An instructional manual targets those preparing for the rapture and the second coming of Christ.
According to Agbor (What You Need to Know About Marriage, 2013), the rapture and the second coming of Christ are some of the least understood parts of the Bible, but both are of central significance. In fact, they are often confused with each other, although they are theologically and historically distinct. The rapture—described in the New Testament—actually occurs in five stages, the first of which was Jesus’ Resurrection. The remaining four stages provide an escape from the suffering of the Great Tribulation—the Antichrist’s seven-year reign—for all true believers, including those alive and dead, as well as saints and some Jews. During the rapture, Jesus appears as a man in the clouds but never sets foot on Earth. The second coming, in contrast, is detailed in both the New and Old Testaments: Jesus physically returns to Earth to deliver judgment to unrepentant sinners. The second coming ends the Great Tribulation and establishes Christ’s reign for 1,000 years. While the rapture will be invisible to the faithless, the second coming will be seen by believers and nonbelievers alike. Agbor also offers a historical analysis of the edicts God transmitted through Jesus to the seven churches in Asia Minor, as chronicled in the book of Revelation, and unearths their relevance to present-day Christians. He devotes seven chapters to a discussion of the seven basic deceptions employed by Jesus’ enemies against believers, which culminate in useful advice for the “aspiring Christian” who wants to plan for the end of days. The book is mostly addressed to Christians, and while there is no shortage of references to the Bible, this is a decidedly unscholarly work, written to be easily accessible. Agbor presents his argument with great care, and many of his observations are unconventional: for example, the rapture will not be preceded by a series of signs but will be abrupt and unexpected. Some readers will likely struggle with the author’s confidence and sense of urgency—he is convinced that the rapture is imminent and that Jesus personally commanded Agbor’s own commitment to full-time ministry.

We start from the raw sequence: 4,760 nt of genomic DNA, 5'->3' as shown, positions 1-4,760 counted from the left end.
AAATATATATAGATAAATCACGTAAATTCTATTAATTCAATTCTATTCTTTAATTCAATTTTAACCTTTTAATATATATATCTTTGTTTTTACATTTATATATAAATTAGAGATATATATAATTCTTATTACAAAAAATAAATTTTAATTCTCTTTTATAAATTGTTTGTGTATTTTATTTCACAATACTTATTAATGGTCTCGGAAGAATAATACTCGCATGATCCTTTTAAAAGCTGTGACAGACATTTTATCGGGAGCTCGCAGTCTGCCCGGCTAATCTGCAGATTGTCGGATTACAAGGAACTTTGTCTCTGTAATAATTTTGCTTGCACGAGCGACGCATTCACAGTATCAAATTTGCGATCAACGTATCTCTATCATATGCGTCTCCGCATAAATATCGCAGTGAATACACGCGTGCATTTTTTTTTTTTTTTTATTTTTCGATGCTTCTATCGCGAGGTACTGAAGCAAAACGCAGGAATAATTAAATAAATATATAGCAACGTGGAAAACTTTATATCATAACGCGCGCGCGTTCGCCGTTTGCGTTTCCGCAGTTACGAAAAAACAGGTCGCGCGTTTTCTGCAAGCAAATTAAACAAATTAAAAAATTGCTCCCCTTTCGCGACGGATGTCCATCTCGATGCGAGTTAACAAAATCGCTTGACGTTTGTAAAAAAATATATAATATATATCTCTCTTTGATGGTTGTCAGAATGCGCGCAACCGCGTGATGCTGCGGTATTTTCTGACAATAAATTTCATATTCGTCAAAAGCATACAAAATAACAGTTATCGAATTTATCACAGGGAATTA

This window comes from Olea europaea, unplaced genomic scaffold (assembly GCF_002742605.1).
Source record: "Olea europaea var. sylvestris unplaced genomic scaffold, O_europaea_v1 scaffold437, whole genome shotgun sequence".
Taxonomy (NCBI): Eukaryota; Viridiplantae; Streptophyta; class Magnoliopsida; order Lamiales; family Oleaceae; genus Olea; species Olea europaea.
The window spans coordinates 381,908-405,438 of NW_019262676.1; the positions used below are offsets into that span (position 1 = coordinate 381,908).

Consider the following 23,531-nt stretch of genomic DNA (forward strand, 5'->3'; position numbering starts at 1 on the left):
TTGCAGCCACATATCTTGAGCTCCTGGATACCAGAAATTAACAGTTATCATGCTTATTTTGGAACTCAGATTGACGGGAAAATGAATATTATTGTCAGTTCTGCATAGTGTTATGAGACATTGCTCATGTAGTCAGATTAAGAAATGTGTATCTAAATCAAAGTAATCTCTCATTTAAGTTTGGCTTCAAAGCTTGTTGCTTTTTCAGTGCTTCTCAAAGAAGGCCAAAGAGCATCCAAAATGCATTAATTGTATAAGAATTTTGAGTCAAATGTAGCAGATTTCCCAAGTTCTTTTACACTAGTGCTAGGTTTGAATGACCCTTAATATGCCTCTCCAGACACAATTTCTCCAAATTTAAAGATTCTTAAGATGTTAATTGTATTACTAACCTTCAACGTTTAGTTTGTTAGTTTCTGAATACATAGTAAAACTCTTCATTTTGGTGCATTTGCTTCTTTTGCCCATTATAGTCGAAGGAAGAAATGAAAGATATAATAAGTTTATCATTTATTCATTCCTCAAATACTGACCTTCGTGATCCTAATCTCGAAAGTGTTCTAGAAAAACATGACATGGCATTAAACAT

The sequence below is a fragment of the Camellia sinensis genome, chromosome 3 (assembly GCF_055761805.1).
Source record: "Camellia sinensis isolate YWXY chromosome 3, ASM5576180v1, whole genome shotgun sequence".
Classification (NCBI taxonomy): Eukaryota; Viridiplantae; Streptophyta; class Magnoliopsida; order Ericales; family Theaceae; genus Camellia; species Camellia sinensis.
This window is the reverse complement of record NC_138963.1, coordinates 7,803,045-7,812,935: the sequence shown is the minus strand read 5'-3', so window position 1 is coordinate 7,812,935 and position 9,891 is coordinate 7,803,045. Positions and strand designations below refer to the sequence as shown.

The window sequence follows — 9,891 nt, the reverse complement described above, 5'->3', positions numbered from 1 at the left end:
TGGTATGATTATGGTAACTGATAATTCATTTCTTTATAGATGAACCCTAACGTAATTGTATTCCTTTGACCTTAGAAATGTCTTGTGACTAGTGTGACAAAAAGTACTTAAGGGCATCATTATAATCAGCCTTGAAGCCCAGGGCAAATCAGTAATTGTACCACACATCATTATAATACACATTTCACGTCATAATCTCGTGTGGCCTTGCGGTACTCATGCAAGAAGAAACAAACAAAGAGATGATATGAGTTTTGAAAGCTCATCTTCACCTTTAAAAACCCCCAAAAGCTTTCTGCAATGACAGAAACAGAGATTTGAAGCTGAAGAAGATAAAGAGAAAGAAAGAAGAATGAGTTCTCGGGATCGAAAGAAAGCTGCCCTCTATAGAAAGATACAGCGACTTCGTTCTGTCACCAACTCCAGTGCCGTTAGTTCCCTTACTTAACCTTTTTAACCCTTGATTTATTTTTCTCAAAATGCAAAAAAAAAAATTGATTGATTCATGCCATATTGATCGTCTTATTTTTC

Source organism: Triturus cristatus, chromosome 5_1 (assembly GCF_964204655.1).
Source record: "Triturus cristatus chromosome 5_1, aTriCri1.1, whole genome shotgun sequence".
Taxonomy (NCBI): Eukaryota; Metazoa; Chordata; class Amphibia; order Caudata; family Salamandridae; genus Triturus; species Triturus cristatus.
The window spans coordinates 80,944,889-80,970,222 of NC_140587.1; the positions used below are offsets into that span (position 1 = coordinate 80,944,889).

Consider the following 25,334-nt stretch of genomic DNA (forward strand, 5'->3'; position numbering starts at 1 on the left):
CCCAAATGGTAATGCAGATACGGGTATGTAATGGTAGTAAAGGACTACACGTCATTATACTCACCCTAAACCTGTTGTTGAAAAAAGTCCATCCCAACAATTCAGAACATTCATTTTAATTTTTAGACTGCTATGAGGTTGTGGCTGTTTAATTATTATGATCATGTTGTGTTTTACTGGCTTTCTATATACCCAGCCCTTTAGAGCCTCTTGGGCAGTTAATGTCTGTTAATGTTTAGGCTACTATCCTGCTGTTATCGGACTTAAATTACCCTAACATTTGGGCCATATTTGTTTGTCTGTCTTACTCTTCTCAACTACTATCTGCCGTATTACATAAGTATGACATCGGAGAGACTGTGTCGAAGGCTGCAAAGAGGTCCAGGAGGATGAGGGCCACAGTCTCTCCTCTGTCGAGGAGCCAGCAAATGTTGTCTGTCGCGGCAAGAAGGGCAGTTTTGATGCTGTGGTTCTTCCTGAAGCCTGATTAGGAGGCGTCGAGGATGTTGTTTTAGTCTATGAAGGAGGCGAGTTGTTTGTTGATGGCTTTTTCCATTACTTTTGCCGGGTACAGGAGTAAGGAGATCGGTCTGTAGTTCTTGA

A textually meticulous account of the end of days that should appeal to devoted Christians.